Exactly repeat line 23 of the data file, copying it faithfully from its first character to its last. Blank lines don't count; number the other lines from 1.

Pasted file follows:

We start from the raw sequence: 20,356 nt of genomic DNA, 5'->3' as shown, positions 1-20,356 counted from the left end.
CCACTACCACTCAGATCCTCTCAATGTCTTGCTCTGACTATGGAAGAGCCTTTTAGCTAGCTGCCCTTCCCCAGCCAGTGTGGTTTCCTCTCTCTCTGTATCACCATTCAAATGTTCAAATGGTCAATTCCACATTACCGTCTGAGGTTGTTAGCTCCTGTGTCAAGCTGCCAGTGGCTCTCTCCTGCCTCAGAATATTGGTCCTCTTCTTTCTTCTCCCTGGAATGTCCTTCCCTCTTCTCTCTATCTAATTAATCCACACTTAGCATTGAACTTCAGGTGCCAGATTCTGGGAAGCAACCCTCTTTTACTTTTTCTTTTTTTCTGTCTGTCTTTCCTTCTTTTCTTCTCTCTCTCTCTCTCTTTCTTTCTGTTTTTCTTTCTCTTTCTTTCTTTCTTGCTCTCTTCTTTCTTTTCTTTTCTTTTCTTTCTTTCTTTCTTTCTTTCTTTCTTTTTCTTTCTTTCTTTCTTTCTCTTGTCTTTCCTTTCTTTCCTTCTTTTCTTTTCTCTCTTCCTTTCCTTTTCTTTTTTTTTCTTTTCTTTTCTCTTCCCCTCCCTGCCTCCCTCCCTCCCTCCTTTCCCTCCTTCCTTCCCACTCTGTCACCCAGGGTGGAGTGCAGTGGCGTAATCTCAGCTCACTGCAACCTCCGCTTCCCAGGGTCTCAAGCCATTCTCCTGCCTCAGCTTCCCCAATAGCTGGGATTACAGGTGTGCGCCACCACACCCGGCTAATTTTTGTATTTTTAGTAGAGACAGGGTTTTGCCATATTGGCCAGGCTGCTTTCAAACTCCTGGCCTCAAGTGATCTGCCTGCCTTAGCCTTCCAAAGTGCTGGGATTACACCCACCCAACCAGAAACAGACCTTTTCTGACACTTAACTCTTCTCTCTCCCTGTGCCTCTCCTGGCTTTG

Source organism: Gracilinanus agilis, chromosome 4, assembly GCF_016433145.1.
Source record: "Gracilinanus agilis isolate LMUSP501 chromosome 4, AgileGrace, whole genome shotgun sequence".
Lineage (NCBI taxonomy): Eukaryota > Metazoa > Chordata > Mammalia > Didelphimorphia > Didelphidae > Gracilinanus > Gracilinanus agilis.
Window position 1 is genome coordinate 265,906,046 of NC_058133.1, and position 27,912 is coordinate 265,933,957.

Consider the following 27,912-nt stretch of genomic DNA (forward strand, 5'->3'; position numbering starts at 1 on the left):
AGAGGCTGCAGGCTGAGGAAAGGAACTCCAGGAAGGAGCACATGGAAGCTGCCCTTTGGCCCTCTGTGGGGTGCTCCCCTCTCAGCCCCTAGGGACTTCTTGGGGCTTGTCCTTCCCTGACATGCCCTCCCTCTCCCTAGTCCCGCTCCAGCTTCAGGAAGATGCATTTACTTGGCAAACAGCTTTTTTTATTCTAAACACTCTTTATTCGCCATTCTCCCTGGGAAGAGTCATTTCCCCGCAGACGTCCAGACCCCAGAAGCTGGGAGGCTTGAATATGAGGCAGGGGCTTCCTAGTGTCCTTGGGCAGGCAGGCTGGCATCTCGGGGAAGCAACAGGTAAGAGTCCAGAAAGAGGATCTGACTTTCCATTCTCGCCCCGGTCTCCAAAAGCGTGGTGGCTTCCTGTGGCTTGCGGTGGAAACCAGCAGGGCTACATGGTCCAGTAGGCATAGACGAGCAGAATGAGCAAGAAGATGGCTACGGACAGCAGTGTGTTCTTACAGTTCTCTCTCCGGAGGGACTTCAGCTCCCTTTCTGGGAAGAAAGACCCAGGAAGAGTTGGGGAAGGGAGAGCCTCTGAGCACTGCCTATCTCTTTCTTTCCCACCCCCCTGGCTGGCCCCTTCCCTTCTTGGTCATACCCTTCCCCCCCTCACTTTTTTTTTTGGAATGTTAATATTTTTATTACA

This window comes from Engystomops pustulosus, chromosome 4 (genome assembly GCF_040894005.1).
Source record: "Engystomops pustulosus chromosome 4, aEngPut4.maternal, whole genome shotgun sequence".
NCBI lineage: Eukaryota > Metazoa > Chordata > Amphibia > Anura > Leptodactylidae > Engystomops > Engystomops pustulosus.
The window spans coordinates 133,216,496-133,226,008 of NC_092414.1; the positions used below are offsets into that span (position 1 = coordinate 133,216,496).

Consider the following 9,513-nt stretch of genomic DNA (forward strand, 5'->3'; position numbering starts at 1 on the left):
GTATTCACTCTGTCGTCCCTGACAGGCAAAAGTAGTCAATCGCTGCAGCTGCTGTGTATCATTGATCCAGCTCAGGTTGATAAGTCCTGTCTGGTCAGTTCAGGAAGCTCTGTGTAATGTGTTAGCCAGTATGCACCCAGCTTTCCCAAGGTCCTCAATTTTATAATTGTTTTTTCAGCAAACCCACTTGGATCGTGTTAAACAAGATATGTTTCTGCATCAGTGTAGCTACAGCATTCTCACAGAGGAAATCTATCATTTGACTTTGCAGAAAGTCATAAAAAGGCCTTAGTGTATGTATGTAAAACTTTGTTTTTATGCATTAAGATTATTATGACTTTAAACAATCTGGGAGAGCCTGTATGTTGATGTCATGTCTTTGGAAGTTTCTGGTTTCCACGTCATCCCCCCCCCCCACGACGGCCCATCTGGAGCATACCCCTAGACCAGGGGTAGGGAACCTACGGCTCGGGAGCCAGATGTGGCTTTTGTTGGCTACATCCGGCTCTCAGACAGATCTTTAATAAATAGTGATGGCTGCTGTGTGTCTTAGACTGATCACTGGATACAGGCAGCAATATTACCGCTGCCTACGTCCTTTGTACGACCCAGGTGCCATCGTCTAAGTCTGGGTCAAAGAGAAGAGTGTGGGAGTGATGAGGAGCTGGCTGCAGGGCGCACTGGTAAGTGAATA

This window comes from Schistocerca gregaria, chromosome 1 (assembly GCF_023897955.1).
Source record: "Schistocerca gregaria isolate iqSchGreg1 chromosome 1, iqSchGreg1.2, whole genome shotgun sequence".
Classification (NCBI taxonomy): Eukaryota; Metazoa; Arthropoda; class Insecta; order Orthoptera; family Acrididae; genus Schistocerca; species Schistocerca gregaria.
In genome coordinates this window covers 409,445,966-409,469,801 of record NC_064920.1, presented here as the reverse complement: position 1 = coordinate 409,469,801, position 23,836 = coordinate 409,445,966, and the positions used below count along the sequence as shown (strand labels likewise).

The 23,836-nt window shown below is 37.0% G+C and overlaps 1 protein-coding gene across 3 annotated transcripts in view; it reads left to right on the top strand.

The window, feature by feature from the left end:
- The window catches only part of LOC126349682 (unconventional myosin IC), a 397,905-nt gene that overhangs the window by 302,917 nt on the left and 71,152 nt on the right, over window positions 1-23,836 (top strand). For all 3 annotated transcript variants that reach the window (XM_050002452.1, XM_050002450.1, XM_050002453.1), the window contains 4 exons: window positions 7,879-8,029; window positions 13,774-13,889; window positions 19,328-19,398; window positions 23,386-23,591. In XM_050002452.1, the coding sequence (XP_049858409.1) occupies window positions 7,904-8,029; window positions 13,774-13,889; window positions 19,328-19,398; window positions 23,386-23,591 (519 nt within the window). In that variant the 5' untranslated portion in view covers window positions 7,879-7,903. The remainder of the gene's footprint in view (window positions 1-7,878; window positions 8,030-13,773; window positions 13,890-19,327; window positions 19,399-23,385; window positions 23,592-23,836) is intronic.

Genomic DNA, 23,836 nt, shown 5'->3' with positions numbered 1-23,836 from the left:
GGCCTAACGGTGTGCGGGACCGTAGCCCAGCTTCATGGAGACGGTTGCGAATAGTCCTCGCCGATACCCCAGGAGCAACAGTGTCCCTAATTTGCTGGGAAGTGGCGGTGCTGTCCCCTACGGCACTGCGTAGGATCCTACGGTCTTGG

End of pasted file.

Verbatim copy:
GGCCTAACGGTGTGCGGGACCGTAGCCCAGCTTCATGGAGACGGTTGCGAATAGTCCTCGCCGATACCCCAGGAGCAACAGTGTCCCTAATTTGCTGGGAAGTGGCGGTGCTGTCCCCTACGGCACTGCGTAGGATCCTACGGTCTTGG